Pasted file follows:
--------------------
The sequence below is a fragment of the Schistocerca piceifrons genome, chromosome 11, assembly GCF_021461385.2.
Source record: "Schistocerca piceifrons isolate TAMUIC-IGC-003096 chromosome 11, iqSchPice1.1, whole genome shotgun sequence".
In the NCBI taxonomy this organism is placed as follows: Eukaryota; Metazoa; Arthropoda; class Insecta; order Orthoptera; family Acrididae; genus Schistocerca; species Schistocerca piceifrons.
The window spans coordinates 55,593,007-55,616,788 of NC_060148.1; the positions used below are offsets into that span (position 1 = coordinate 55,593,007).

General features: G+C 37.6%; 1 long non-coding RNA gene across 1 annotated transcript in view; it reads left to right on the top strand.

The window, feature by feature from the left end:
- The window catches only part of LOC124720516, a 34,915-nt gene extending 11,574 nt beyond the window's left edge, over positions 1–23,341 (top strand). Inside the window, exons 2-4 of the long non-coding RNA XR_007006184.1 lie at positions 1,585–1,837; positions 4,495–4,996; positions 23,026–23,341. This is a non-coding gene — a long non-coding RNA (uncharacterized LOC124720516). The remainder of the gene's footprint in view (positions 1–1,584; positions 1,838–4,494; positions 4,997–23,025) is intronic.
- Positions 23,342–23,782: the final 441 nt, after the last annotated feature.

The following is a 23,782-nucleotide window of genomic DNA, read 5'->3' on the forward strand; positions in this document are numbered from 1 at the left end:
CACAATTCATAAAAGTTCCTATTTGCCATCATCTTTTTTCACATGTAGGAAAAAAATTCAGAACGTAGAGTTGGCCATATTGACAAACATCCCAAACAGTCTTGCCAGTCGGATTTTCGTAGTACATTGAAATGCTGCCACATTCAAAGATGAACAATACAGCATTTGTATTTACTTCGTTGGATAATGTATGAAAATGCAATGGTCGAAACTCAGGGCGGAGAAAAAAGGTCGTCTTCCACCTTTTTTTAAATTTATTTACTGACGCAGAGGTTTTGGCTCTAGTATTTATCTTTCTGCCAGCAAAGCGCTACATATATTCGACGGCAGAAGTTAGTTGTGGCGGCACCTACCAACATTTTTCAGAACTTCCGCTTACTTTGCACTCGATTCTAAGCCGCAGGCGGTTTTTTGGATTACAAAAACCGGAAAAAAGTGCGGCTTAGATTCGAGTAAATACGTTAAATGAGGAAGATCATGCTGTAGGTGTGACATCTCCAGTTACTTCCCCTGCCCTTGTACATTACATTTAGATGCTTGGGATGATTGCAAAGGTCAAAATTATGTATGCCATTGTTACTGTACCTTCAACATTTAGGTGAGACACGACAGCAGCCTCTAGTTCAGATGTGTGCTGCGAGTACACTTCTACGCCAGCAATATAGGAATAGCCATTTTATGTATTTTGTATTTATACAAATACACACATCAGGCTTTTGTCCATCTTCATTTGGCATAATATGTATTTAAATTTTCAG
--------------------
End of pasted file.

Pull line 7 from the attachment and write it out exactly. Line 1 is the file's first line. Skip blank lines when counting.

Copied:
- The window catches only part of LOC124720516, a 34,915-nt gene extending 11,574 nt beyond the window's left edge, over positions 1–23,341 (top strand). Inside the window, exons 2-4 of the long non-coding RNA XR_007006184.1 lie at positions 1,585–1,837; positions 4,495–4,996; positions 23,026–23,341. This is a non-coding gene — a long non-coding RNA (uncharacterized LOC124720516). The remainder of the gene's footprint in view (positions 1–1,584; positions 1,838–4,494; positions 4,997–23,025) is intronic.